Theresa of Avila’s Significance
As an abbess and a nun, Teresa was known for her beauty, charm, and administrative skills, and her take-no-prisoners form of spiritual direction. The physical facts of her life are these: Famous in her lifetime for her wisdom and visions, she was born in Avila, Spain, on March 28, 1515, and died on October 4, 1582. Her family were “conversos,” Jews who had publicly converted to Catholicism during the Inquisition. Teresa became the Patroness of Spain, was canonized a saint in 1622, and in 1970 was made a Doctor of the Catholic Church, the most respected title given to a scholar, theologian, or mystic for his or her contribution to Christian enlightenment.
Teresa’s spiritual biography is far more intriguing. Her intimate spiritual relationship with Jesus inspired many nuns to adopt the practice of wearing wedding bands upon taking final vows as a symbol that they were brides of Christ. Yet, like many mystics, Teresa did not begin her life with a burning desire to have a mystical relationship with God, or even to be a nun. As a young girl of twelve, she was sent to a convent by her father for education and discipline after the death of her mother, which had devastated her. During her eighteen months with those nuns, whom Teresa found particularly loving and spiritually devoted, she felt called to the monastic life. At the age of eighteen, most scholars agree, she entered the Carmelite Order of the Incarnation, against her father’s wishes. But later in his life, inspired by his daughter’s example, her father also became devout.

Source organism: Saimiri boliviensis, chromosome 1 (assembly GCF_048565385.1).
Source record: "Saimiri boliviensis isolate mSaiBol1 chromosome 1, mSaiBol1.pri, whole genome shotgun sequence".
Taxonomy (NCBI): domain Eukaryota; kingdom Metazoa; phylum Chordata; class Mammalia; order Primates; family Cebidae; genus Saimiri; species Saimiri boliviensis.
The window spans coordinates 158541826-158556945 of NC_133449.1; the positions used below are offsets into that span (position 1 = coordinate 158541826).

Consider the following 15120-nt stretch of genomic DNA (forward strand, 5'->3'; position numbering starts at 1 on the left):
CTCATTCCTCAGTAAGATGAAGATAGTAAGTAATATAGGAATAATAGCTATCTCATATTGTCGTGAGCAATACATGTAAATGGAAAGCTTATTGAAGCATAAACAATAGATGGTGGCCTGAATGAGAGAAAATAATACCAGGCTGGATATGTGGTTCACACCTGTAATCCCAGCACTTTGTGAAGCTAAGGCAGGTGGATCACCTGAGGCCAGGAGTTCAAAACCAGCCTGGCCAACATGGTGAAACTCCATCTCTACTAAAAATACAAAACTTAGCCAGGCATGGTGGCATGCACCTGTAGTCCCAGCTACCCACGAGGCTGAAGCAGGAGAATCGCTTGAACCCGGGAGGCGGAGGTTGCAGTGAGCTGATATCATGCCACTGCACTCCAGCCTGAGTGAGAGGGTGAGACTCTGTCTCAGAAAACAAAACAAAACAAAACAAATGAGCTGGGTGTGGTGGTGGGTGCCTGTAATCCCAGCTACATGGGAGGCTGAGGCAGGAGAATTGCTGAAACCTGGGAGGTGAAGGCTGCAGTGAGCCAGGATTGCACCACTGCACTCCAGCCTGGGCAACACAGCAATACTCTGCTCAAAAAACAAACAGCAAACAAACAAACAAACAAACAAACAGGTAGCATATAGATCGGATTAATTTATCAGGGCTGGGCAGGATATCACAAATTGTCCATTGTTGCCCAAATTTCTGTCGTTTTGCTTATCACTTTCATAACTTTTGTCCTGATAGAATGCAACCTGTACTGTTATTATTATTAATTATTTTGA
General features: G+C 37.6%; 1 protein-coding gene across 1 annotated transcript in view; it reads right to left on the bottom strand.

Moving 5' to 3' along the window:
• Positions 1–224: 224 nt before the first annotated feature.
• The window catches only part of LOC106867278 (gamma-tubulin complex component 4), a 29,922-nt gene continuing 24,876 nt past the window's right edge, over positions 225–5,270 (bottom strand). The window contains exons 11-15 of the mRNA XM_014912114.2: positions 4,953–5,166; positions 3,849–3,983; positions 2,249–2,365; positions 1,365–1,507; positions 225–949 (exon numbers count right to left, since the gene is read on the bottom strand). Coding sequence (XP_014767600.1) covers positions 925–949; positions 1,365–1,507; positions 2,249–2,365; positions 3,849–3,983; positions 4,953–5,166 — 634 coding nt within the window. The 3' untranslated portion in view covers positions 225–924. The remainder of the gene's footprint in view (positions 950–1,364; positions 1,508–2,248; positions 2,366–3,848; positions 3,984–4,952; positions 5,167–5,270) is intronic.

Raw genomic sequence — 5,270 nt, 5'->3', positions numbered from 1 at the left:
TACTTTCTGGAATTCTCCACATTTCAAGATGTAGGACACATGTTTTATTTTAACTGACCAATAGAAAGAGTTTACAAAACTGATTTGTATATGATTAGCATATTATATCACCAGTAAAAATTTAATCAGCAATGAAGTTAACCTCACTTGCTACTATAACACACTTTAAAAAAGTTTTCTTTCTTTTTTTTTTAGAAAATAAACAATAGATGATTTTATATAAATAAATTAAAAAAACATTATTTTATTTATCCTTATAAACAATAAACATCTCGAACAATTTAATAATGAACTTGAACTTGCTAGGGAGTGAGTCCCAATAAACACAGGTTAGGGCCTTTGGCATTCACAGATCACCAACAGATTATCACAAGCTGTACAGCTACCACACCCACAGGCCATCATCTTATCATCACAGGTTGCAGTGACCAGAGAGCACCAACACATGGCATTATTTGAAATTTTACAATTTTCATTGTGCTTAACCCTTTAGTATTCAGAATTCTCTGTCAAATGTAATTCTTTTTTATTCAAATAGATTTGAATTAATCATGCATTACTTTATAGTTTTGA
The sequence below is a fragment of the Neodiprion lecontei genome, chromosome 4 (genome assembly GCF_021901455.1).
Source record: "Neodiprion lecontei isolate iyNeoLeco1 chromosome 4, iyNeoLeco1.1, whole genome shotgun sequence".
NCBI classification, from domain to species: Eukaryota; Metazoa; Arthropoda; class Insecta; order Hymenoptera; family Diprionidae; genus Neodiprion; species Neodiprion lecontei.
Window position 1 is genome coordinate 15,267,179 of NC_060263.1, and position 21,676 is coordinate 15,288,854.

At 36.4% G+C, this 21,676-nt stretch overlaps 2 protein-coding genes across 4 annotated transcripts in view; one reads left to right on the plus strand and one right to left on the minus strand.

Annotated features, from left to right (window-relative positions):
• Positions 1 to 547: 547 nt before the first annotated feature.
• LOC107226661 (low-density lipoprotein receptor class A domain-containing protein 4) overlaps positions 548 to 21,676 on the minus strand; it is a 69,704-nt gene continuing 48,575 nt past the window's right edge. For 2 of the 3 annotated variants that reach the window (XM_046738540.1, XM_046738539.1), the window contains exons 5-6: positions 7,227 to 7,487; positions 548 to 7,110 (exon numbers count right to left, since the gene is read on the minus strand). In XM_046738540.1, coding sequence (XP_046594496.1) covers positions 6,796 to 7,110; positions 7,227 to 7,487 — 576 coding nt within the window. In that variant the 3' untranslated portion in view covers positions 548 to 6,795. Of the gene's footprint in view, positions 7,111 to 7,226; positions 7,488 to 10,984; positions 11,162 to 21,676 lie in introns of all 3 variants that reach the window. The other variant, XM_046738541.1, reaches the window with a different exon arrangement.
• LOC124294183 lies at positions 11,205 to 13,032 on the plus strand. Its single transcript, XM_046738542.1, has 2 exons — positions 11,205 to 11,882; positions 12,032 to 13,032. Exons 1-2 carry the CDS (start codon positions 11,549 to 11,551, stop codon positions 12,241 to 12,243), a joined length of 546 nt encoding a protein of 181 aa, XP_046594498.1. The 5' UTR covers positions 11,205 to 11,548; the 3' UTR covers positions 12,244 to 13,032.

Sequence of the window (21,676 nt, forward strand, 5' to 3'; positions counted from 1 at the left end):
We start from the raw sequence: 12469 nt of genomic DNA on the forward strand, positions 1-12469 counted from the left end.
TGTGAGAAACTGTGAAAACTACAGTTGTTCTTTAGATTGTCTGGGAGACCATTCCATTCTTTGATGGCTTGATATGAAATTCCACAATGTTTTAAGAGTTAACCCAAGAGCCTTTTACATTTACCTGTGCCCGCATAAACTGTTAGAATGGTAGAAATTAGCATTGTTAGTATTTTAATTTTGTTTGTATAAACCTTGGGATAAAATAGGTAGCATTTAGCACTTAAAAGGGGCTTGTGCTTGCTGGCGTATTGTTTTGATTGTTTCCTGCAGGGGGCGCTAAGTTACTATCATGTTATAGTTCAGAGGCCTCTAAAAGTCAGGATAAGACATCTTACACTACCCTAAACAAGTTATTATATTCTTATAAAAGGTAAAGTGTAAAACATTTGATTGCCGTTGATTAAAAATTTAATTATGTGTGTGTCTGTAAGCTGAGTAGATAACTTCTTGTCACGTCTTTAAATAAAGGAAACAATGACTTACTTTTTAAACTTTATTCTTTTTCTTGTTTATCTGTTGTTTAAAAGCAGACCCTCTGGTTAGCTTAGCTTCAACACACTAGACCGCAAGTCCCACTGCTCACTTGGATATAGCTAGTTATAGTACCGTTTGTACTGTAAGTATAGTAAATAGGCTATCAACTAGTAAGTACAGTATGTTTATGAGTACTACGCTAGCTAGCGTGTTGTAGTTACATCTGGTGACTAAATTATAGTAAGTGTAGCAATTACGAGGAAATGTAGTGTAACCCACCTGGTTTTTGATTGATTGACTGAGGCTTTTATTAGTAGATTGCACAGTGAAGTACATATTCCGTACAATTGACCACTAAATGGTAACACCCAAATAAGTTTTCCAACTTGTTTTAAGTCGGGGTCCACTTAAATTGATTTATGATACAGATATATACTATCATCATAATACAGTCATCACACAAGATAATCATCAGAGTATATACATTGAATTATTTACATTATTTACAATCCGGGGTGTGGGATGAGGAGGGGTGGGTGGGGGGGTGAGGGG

In her autobiography, Teresa dismisses most of the first two decades of her life as a nun, writing that she neglected God and was attracted to the social life in the convent. Spanish through and through, full of music, Teresa loved to play the tambourine and drums, sing, and dance. She also loved food-loved cooking it and loved eating it.
Although her prayer life was painfully frustrating, boring, and empty over those years, that changed just as she was entering midlife. At thirty-nine, Teresa had a classic mystical breakthrough, one that we could even call a conversion. Teresa was already a believer, of course, but her faith had not become experiential; it was mental, habitual, and governed by ritual. But on this particular day, Teresa experienced her first intense mystical encounter with Jesus while walking down the hallway of her convent. Pausing at a statue of Christ known as the “Ecce Homo,” Teresa fell prostrate on the floor, sobbing, as the pain of Jesus being flogged became real to her for the first time. In that moment, Jesus “incarnated” within her and she felt him in every fiber of her body and soul. When she finally composed herself, after weeping for hours, Teresa the mystic had been born.
From that moment on, Teresa had numerous mystical experiences, which she called “divine favors,” because one can never tell when God will visit. One can only be a willing recipient of a mystical experience, which is solely and completely determined by the divine. Her mystical experiences progressed to become increasingly cosmic, transcending any she had ever heard or read about-she was seen to levitate by other nuns, and also had indescribable out-of-body states and illuminations in which she was fully conscious of separating from her senses and transcending physical realities.
Teresa explodes the myth about mystics that, once God has called you, your life becomes one of suffering and poverty. In her case, and in other cases like that of the great Sufi mystic Rumi, God consumed Teresa and Teresa consumed God, yet they prepared the way for the rest of us to discover a rich feast for the soul.